The A J Bell Group is urging other providers to follow its example of not allowing "wasting assets" into any of its self invested personal pension (SIpp) products after A-day.
Andy Bell, managing director, states the company will not allow wasting assets as a permitted asset class within its Sipp because of the unattractive tax treatment it would provoke, along with custody and insurance issues.
Wasting assets are so-called because they often suffer effects of depreciation and are deemed by law to have a limited life of 50 years. Examples include boats, vintage cars, wine, plant and machinery, antique watches, and racehorses.
Bell says: “I have been horrified at the level of hype surrounding the holding of such investments in Sipps. Those peddling such ideas clearly have no concept of what pension schemes are about nor the responsibilities beholden on Sipp trustees. The tax charges inherent in the new pension regime, many of which fall squarely on the shoulders of the Sipp administrator, should highlight the risks of allowing boats and the like as a Sipp asset.
“Most people are unaware that HM Revenue & Customs can charge potentially quite serious tax charges on Sipp administrators if they have issues with the areas that we are investing in. And in the event of a scheme defaulting on these charges, the cost falls on the administrators, so we have to be in charge of the assets, to ensure legal ownership by the scheme and to make sure that the assets have a determined worth, which wasting assets such as boats don’t have because of depreciation."
Bell says any potential client or adviser would be wise to recognise the financial security of any Sipp administrator may be inversely correlated with the investment flexibility it allows.
Alasdair Buchanan, group head of communications at Scottish Life, says: “I think it is something we are going to start seeing more and more as providers and trustees of Sipps start to think about the practical implications of investing in wasting assets. It becomes more difficult when you have to determine what a wasting asset is as there is a grey area in the middle, especially if you take income into account. A yacht is an esoteric asset because of its fast depreciation, but if the yacht is used to provide income through hiring it out, you have to look at the overall value to make a decision. Although it’s a wasting asset it also provides a lucrative income stream into the Sipp. It is an area that needs some form of judgment but there will be difficulties in applying the role effectively.”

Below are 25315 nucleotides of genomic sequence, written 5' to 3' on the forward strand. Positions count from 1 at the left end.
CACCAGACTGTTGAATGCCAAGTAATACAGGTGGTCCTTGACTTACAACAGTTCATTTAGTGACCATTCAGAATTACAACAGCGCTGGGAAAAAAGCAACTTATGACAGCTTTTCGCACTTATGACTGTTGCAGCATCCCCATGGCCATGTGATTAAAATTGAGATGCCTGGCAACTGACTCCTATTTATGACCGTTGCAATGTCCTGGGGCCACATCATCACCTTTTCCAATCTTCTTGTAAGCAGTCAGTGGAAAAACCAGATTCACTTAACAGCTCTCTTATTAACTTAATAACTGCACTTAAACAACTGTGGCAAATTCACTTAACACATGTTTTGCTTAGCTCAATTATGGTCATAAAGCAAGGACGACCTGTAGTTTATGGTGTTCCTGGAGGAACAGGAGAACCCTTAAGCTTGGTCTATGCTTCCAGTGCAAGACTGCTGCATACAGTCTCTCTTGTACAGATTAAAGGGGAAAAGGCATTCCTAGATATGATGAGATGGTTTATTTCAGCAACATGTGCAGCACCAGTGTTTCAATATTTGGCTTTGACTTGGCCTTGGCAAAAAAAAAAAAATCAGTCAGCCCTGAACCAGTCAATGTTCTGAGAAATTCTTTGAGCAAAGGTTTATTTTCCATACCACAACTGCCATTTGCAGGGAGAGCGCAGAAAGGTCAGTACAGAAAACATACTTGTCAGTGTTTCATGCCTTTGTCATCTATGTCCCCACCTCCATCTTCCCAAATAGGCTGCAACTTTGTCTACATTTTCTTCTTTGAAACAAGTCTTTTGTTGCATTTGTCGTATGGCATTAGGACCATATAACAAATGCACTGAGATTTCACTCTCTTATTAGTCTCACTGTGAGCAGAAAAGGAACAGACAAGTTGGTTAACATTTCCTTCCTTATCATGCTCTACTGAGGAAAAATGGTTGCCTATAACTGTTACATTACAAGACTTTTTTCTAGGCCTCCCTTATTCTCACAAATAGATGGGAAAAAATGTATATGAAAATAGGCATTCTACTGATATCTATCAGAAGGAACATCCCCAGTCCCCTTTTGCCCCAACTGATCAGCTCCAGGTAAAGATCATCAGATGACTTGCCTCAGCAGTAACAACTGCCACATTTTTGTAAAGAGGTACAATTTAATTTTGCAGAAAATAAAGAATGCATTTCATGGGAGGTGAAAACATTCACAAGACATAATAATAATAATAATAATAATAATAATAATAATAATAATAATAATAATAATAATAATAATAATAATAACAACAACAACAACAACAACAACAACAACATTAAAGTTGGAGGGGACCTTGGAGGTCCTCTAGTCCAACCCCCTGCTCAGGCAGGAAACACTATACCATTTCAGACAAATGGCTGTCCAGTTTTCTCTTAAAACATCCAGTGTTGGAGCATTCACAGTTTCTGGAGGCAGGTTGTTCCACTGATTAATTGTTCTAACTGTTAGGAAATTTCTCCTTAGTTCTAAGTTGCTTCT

He adds: “It is likely that some providers will follow the same idea as A J Bell and not allow wasting assets in their Sipps and there will be some who will. Those who don’t then have the problem of defining what such an asset is, and not everyone’s judgement will be the same. I’m not convinced that banning wasting assets will be a particularly easy route to follow, but it should provide some variation in the marketplace which will be interesting.”
Research just published by marketing agency Teamspirit into the attitudes of 1,000 consumers suggest that more than half, 53%, are already looking into self-investment, and the most popular asset choice is acquiring buy-to-let property - out of a choice of five asset classes.
Some 35% opted for BTL, while 19% said holiday homes, 6% classic cars, 6% fine art, 1% racehorses, with the remainder attributed to other options. Of those considering a holiday home, 71% are considering doing so abroad, with Spain, Portugal, France and Italy the most popular destinations in that order.
Driving interest in Sipps as a firm belief that outcomes will be better through self-investment. Slightly more than half, 52%, of those questioned said they believed that if they managed their own pension it was likely to be safer. About one-in-five believed pensions were mismanaged in the past, with a similar number believing they were too disconnected from their pensions.
Jo Parker, managing director of Teamspirit, says: “The research showed that many people wanted to manage their finances and believed that they would have a better feel for the size of their pension provision if it was self invested and managed.
“It also became apparent that most people understood ‘hard’ assets like bricks and mortar, better than stocks and shares. The latter perceived as being more volatile.
“In addition, those who said they would invest in buy- to-let or second homes believed they may as well enjoy the asset during their working life as well as in retirement. This was a particularly influential factor in deciding where to self invest.”
If you have any comments you would like to add to this story or would like to speak to its author about a similar subject, telephone Nyree Stewart on 020 7968 4558 or email [email protected].IFAonline
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